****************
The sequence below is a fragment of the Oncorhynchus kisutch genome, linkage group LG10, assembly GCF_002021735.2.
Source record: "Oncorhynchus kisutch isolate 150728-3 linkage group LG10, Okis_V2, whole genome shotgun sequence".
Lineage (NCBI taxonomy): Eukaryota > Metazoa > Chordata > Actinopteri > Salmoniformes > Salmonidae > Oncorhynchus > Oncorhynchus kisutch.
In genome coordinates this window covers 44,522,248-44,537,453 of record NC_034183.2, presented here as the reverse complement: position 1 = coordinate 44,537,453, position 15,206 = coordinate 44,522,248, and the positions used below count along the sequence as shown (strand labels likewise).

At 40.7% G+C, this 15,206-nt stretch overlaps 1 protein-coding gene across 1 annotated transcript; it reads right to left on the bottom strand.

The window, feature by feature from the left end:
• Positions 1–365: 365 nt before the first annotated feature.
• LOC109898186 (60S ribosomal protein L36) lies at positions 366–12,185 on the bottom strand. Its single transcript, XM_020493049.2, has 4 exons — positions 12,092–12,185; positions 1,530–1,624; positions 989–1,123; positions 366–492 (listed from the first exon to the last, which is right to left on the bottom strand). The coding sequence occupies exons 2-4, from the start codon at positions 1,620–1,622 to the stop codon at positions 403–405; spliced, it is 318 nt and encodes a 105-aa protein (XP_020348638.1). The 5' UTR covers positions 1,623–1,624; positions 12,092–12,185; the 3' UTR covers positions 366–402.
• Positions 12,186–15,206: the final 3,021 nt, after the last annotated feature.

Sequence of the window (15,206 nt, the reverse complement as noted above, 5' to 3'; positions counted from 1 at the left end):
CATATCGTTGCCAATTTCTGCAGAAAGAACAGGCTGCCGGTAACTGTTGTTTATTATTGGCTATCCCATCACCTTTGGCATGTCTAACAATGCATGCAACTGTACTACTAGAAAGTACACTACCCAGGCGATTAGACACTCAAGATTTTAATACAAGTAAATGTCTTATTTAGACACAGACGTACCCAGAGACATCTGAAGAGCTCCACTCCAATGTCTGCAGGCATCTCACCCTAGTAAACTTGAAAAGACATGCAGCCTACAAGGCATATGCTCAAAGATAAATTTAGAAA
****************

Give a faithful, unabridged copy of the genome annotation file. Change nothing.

The sequence below is a fragment of the Oncorhynchus kisutch genome, linkage group LG10, assembly GCF_002021735.2.
Source record: "Oncorhynchus kisutch isolate 150728-3 linkage group LG10, Okis_V2, whole genome shotgun sequence".
Lineage (NCBI taxonomy): Eukaryota > Metazoa > Chordata > Actinopteri > Salmoniformes > Salmonidae > Oncorhynchus > Oncorhynchus kisutch.
In genome coordinates this window covers 44,522,248-44,537,453 of record NC_034183.2, presented here as the reverse complement: position 1 = coordinate 44,537,453, position 15,206 = coordinate 44,522,248, and the positions used below count along the sequence as shown (strand labels likewise).

At 40.7% G+C, this 15,206-nt stretch overlaps 1 protein-coding gene across 1 annotated transcript; it reads right to left on the bottom strand.

The window, feature by feature from the left end:
• Positions 1–365: 365 nt before the first annotated feature.
• LOC109898186 (60S ribosomal protein L36) lies at positions 366–12,185 on the bottom strand. Its single transcript, XM_020493049.2, has 4 exons — positions 12,092–12,185; positions 1,530–1,624; positions 989–1,123; positions 366–492 (listed from the first exon to the last, which is right to left on the bottom strand). The coding sequence occupies exons 2-4, from the start codon at positions 1,620–1,622 to the stop codon at positions 403–405; spliced, it is 318 nt and encodes a 105-aa protein (XP_020348638.1). The 5' UTR covers positions 1,623–1,624; positions 12,092–12,185; the 3' UTR covers positions 366–402.
• Positions 12,186–15,206: the final 3,021 nt, after the last annotated feature.

Sequence of the window (15,206 nt, the reverse complement as noted above, 5' to 3'; positions counted from 1 at the left end):
CATATCGTTGCCAATTTCTGCAGAAAGAACAGGCTGCCGGTAACTGTTGTTTATTATTGGCTATCCCATCACCTTTGGCATGTCTAACAATGCATGCAACTGTACTACTAGAAAGTACACTACCCAGGCGATTAGACACTCAAGATTTTAATACAAGTAAATGTCTTATTTAGACACAGACGTACCCAGAGACATCTGAAGAGCTCCACTCCAATGTCTGCAGGCATCTCACCCTAGTAAACTTGAAAAGACATGCAGCCTACAAGGCATATGCTCAAAGATAAATTTAGAAA